Japanese Bamboo as Contemporary Art


Since its debut in 2009, Asia Week New York—previously known as Asian Art Dealers New York Association—has been a platform, or perhaps more accurately, a festival, which provides a substantial opportunity to view, collect, and experience art from India, Japan, China, Korea, and Tibet. During the 10-day event, experts, scholars and collectors gather in New York for an endless series of amazing events, talks, and receptions, while auction houses dedicate their sales to the art of Asia. Asia Week New York also marks the beginning of the spring, an exciting time for us New Yorkers. As in previous years, the annual reception was held at The Metropolitan Museum of Art, which opened all of its Asian art galleries for the occasion and offered guests curator-led tours of the major exhibitions.  

On that occasion, I visited the exhibition of Japanese contemporary bamboo art, staged by Santa Fe-based TAI Modern, the only gallery in the US to exclusively focus on that craft, at Colnaghi Gallery. Do not expect to see utilitarian baskets of the type found in every Japanese home, in the art of the tea, or flower baskets. Margo Thoma, the dynamic director of TAI Modern, is one of those master weavers who has departed from the traditional, and who, with great skills in one of the most fundamental materials and techniques in Japanese culture, has led them to create innovative, contemporary art. The term kogei, the brand name for Japanese traditional arts and crafts, has been recently translated to describe those craftspeople who have taken their crafts to new horizons. By doing so, they have given new interpretations to Japanese heritage, and at the same time, have participated in the global world of contemporary art, championing Japan in the world of art, with museum-quality pieces presented by TAI Modern.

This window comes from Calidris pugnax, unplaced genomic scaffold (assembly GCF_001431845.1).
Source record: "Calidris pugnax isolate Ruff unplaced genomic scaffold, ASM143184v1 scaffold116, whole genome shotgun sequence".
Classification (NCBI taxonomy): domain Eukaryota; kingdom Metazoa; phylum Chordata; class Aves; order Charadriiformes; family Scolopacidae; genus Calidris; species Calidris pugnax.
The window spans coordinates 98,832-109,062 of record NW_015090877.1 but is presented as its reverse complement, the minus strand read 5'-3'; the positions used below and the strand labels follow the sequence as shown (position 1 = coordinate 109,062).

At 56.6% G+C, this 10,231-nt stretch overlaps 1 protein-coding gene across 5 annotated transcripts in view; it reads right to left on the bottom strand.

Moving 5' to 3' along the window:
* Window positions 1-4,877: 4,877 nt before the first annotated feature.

In addition to showcasing the work of some 40 bamboo artists in the two story-gallery, Thoma has mounted a spectacular and ambitious solo show of Japanese bamboo artist Yufu Shohaku (b. 1941), whose work I adore. We learn that Shohaku is a second-generation bamboo artist, based in Beppu, a Japanese center for bamboo art and the region that the fast-growing plant is found in large quantities. While he began making bamboo baskets at a very young age, and achieved mastery by 14, the award-winning 80-year-old master craftsman gradually developed his own personal and inventive ‘language,’ which is both fascinating and complex. In his tiny studio, he crafts some of the most magical and sophisticated objects, turning the craft into a powerful, memorable art form.

The scale of the pieces presented in this show is enormous and perhaps difficult to grasp from photographs alone. The elastic, sensual richness of combined techniques that he incorporates in his work is unusual in the landscape of bamboo art. The energy in which branches, roots, chunks, and ropes are integrated with one another defines his oeuvre. At the center of this first solo show of the artist is an enormous non-functional sculpture, entitled Meoto Iwa (The Wedded Rocks). Yufu recreates in bamboo these sacred rocks, tied together with a rope, representing the union between Izanagi and Izanami, the two central deities in Japan’s creation myth.

The moving part of this story is the reality that bamboo artists in Japan who live in remote places make a living through shows like this. TAI Modern acts as a vehicle to preserve the craft, allowing these artists to reinvent their tradition and to live as artists of international acclaim.  

Yufu Shohaku
Agura (Relaxing at Home after Work), 2019
madake bamboo, bamboo branches
19 x 25.5 x 25 in